It was late evening when I drew up at the hotel parking lot in Kodaikanal. We had driven the petrol version of the new Hyundai Verna all the way from Coimbatore and by the time we finished with our photography and the mountain road sections, it was dark. The light from the instrument console gave off a sophisticated blue-and-white glow and it stood out as it was pitch dark outside. I got out of the car and reached out for the key, only to realise that the Verna comes with a start/stop button and the key wasn’t where you’d expect it to be. That’s when the silence struck me. Out in the hush of a hill-station evening, the Verna’s 1.6-litre engine was running and I couldn’t even hear it. So I double checked — yes, the tacho needle was hovering well above the zero mark and the car was as silent as one of those fancy electric vehicles. Impressive.
However, when you summon the 121.3 bhp and 15.8 kgm of torque, the 1,591 cc four-cylinder motor can sing. On the free stretches of road I encountered, the engine revved freely and the Verna effortlessly attained three-digit speeds and was happy to stay there. The five-speed manual gearbox shifts smoothly enough, but the dog-leg manoeuvre for shifting into reverse is a bit irritating (it’s the same with the Volkswagen Polo/Vento/Skoda Fabia). I found the bottom-end performance from the 1.6 petrol a little wanting, but if you use the electronic throttle control, it will reward you with genuine performance. The engine offers more output than the Honda City and I am sure the new Verna 1.6 can easily keep up with it. And with its dashing new looks, it has enough power to seduce people away from the futuristic-looking Honda. That apart, the Verna — when it’s launched this June or possibly even by May — will come loaded with a host of features never seen before in this segment. (Check www.bsmotoring.com for more information on the new Verna, including a list of powertrain options and features).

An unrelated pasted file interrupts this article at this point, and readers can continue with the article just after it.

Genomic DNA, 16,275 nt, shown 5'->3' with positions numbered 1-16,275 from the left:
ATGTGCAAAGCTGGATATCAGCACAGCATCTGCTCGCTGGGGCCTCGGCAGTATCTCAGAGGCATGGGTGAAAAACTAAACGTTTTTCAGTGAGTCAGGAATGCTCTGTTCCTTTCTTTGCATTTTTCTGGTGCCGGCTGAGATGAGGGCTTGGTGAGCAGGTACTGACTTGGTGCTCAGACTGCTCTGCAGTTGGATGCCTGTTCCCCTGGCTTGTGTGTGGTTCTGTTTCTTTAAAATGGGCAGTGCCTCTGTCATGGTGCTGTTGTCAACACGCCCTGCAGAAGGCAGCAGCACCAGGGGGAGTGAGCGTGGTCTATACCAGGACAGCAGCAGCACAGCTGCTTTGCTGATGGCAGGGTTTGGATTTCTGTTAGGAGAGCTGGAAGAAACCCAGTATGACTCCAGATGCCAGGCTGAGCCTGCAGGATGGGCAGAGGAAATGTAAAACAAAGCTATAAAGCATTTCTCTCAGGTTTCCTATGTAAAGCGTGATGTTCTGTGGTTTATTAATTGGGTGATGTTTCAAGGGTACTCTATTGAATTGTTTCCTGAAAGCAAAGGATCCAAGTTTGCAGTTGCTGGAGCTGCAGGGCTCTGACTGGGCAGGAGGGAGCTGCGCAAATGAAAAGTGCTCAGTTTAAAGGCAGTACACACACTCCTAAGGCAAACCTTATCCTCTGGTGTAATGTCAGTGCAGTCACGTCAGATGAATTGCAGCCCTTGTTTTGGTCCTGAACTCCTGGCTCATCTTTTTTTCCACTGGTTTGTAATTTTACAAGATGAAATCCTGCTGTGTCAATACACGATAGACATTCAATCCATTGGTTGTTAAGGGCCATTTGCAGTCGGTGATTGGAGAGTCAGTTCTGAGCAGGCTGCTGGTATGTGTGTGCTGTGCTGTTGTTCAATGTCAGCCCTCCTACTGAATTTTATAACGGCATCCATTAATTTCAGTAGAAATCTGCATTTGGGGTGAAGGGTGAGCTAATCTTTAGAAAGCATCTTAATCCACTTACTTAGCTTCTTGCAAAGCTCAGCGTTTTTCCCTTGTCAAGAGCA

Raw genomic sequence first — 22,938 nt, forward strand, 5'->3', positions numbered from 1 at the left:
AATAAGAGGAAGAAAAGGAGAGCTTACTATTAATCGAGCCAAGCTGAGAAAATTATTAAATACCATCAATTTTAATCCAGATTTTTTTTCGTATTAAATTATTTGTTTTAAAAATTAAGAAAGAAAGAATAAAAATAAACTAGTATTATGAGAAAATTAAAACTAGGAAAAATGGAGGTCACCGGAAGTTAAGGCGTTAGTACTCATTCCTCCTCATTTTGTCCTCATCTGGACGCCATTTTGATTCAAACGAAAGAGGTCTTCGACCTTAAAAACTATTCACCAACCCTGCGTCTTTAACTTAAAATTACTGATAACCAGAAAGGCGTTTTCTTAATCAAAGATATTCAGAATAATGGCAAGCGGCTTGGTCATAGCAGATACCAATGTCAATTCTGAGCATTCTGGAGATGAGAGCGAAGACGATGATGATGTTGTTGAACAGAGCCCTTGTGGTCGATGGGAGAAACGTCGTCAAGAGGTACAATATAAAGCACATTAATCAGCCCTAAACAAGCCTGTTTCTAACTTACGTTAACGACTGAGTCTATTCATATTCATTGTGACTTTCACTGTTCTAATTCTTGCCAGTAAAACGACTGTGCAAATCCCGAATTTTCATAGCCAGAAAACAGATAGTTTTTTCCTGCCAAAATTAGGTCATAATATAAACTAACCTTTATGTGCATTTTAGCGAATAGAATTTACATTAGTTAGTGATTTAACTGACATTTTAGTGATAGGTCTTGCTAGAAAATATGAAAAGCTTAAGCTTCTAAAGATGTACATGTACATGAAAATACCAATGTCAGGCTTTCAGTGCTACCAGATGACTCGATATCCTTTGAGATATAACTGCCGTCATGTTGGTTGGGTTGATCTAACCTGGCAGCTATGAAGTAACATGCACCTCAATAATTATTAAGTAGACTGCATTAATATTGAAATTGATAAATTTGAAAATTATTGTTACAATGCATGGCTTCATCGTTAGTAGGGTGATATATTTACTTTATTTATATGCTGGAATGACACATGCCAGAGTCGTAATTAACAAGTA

But there are no issues with bottom-end performance from the diesel engine. The four-cylinder 1,582 cc CRDi engine is the Verna’s ace in the pack. With 126.2 bhp at 4000 rpm and 26.5 kgm of torque between 1,900 and 2,750 rpm, the diesel Verna means serious business — enough to get the Volkswagen Vento TDI worried. Outright output apart, the motor features a variable geometry turbine, which allows it greater flexibility in performance. Coming down the mountain roads the next day, the Verna 1.6 CRDi feels just like an automatic. Keep it in third and the engine pulls cleanly, never mind where the tacho needle is. The prodigious torque and the variable geometry turbine combine to give a flawless performance — be it on the highway or the endless stop-go traffic we encountered while entering Coimbatore. There is a six-speed manual gearbox for transferring the power to the front wheels ; you might think that’s a bit of an excess, but it will help when you are cruising on the occasional broad highway in our country.
Though the Verna’s powertrains are sorted, the sore point is in the driving dynamics. To go with its coupe-like profile, you’d want the car to handle like a go-kart. But the Verna doesn’t like corners; it understeers, going wide when driven with enthusiasm. Perhaps Hyundai has compromised on the handling attributes with the aim of providing ride comfort. Similarly, the steering set-up is engineered more for comfort and ease of manoeuverability rather than driving precision and feedback. The steering wheel, though good to hold, does not offer feedback either — when speeds increase, you’d expect it to tighten up, but it remains vague. This is the only thing going against what promises to be a terrific all-round package as and when the new Verna gets launched. After all, there’s enough in this car for Hyundai not to be silent about. The writer was invited by Hyundai Motor India to test drive the new Verna